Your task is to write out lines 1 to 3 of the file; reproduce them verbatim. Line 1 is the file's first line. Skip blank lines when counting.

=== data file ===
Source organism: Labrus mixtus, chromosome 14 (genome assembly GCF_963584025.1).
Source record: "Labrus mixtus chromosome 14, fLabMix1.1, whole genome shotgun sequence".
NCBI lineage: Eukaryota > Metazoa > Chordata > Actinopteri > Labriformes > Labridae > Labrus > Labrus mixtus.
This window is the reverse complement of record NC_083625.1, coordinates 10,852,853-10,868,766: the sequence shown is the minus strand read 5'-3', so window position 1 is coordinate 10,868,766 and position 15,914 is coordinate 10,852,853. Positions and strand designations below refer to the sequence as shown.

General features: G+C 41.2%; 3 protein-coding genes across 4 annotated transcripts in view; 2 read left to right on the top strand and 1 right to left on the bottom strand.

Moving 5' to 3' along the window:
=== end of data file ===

Source organism: Labrus mixtus, chromosome 14 (genome assembly GCF_963584025.1).
Source record: "Labrus mixtus chromosome 14, fLabMix1.1, whole genome shotgun sequence".
NCBI lineage: Eukaryota > Metazoa > Chordata > Actinopteri > Labriformes > Labridae > Labrus > Labrus mixtus.